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Leadership for success
Date of Issue: Monday, 13 August, 2018
Risk management is often thought of as a wholly technical discipline, all jargon, software and processes. Reality is however somewhat different. Organisations which effectively manage risk have effective leadership. An absence of the right type of leadership will inevitably lead to failure, if not in the short term but certainly over the long run.
Strong and consistent leadership has a direct influence on organisational outcomes, not only through articulating a clear vision, but also clear values as to how that vision is to be achieved. In safety, that equates to being a role model and showing real concern for the welfare of the workforce, plus consistently communicating and setting clear goals and standards for safety (UK Health and Safety Executive, 'A review of the literature on effective leadership behaviours for safety', 2018)
In this introduction, we explore four key traits of effective leadership:
- Setting the tone
- Vision and values
- Embedding leadership culture
Setting the tone
In his book, 'How to be a successful leader' (2009), John Adair identifies the following traits of effective leaders:
- Enthusiasm - can you think of any successful and admired leader who isn't enthusiastic?
- Integrity - the quality that makes people trust you, and trust is essential to all human relationships
- Toughness - good leaders are often demanding people, with high standards - respected but not necessarily popular
- Fairness - they treat individuals differently but equally, and with no favourites
- Warmth - leadership involves the heart as well as the head
- Humility - willing to listen and learn - who wants an arrogant manager?
- Confidence - but not over-confidence - the confidence to admit mistakes
- Decisiveness - without a decision, the whole team lacks direction
Strong leaders also have a vision for their organisation's future, a clear view of where they're heading, but this is also accompanied by a clear set of values too.
Vision and values
In 'The courage of their convictions' (2018), the think-tank Tomorrow's Company sets out a vision for how purposeful companies can prosper in an uncertain world. Taking insights from over twenty companies who think it is important to have purpose beyond profit, the report shows how the most successful companies over decades, centuries even, are those with a clear and enduring purpose that combines financial success with outcomes that are important to human beings and the society in which they live.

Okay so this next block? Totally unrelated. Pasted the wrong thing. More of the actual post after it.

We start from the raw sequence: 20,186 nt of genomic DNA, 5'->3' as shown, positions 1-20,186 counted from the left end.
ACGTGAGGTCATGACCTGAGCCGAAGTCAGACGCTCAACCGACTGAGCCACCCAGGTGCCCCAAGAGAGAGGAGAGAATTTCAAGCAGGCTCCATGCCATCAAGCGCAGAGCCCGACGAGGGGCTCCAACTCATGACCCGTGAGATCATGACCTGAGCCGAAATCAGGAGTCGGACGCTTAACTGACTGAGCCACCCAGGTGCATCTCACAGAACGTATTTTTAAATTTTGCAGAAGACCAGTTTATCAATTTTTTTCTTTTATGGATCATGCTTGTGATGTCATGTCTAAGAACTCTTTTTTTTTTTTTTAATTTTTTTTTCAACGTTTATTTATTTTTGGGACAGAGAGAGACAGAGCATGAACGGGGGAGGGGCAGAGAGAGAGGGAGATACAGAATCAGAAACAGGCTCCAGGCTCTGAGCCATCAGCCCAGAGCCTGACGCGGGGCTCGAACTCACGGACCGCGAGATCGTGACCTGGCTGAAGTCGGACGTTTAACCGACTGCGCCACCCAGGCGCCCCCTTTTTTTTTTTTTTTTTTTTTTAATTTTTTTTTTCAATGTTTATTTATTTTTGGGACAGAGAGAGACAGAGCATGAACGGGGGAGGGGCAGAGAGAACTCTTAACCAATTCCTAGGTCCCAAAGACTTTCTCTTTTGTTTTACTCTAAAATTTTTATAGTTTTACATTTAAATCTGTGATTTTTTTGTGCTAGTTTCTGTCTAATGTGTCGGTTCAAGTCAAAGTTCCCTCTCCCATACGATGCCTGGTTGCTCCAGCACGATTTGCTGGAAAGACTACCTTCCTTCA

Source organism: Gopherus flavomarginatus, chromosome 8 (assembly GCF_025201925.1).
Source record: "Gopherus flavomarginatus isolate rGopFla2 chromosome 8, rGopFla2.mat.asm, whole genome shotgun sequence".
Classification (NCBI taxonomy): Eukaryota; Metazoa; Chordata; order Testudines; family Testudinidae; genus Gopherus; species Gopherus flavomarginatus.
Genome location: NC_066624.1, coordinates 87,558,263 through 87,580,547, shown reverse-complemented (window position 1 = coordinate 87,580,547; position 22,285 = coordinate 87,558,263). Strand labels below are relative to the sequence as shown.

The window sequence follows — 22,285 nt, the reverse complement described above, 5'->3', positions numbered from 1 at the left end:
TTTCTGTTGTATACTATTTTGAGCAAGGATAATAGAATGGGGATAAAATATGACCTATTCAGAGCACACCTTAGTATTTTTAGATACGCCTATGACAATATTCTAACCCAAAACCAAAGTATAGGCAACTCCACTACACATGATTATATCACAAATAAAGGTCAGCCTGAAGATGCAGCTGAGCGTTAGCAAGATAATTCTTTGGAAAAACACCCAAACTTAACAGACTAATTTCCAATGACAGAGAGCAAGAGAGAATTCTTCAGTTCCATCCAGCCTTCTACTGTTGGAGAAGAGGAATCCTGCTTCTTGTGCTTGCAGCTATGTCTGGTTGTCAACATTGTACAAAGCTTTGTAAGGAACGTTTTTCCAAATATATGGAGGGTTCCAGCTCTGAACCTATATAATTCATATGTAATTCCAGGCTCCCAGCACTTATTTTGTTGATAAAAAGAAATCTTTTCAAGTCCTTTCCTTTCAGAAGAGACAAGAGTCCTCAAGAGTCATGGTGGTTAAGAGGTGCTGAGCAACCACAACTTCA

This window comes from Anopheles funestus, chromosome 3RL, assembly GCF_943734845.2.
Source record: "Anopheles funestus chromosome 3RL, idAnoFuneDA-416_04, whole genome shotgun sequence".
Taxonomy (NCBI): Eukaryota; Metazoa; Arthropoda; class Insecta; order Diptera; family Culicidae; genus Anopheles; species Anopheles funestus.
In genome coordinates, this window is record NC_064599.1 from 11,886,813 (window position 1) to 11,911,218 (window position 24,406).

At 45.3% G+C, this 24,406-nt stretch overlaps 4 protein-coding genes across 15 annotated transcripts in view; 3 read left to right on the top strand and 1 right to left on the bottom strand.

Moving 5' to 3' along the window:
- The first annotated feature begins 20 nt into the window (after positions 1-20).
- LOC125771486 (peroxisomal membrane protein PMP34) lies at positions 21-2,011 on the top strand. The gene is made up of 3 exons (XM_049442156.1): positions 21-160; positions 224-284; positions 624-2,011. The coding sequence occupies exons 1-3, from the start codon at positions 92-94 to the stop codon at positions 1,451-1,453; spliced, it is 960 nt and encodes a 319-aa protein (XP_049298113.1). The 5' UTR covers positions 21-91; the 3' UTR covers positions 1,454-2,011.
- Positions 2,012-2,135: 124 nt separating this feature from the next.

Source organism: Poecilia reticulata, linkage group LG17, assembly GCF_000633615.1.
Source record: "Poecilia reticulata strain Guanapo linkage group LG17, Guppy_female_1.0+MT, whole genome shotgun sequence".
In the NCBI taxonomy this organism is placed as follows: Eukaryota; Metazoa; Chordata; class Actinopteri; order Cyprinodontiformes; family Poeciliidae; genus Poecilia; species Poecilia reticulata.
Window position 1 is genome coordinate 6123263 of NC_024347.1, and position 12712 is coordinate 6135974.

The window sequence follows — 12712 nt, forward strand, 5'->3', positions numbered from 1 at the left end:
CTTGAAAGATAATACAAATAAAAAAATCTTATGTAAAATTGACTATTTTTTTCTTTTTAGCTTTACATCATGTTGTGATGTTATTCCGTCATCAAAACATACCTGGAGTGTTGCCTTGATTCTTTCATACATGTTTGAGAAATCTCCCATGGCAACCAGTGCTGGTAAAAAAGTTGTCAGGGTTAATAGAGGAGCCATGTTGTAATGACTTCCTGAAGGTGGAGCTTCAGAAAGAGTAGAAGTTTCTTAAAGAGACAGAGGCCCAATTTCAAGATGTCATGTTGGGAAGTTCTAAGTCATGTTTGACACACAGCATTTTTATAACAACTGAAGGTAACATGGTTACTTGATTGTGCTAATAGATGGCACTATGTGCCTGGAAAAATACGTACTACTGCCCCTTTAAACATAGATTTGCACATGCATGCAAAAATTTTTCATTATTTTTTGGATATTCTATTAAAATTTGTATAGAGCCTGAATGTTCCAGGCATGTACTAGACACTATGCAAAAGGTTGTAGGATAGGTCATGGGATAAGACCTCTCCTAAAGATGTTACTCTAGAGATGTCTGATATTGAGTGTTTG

With the prospect of rapid change and great uncertainty in the future, such values are increasingly important for four reasons:
- They become a source of energy and commitment in workplace relationships, enabling them to attract and retain talent and engage and develop their people better
- Secondly, a clear vision and values gives people stability and resilience, and provides a clear basis for building trust
- Thirdly, the benefits in terms of trust yields a reputational return, enhancing brands and accumulating external trust and goodwill
- Finally, as a result of the three benefits above, there is a more compelling case for those investors interested in long-term performance.
'With honest and straightforward business principles, close and careful attention to details and the ability to take advantage of favourable opportunities and circumstances, there is scope for success' - Jamsetji N Tata, Found of Tata Group (1860).
'Being a leader doesn't come only with the right to dominate - it comes with the duty to share, and a responsibility to protect' - Emmanuel Faber, Chairman of Groupe Danone (2017).
Embedding leadership culture
As so coherently explained by the leading South African judge and governance guru, Professor Mervyn E King, 'leadership doesn't 'Stop at the Top' - it must translate to the 'Tune in the Middle' and 'The Beat of the Feet on the Ground''. Without a truly embedded set of value across an organisation, those values don't translate into behaviours and behaviours into appropriate actions.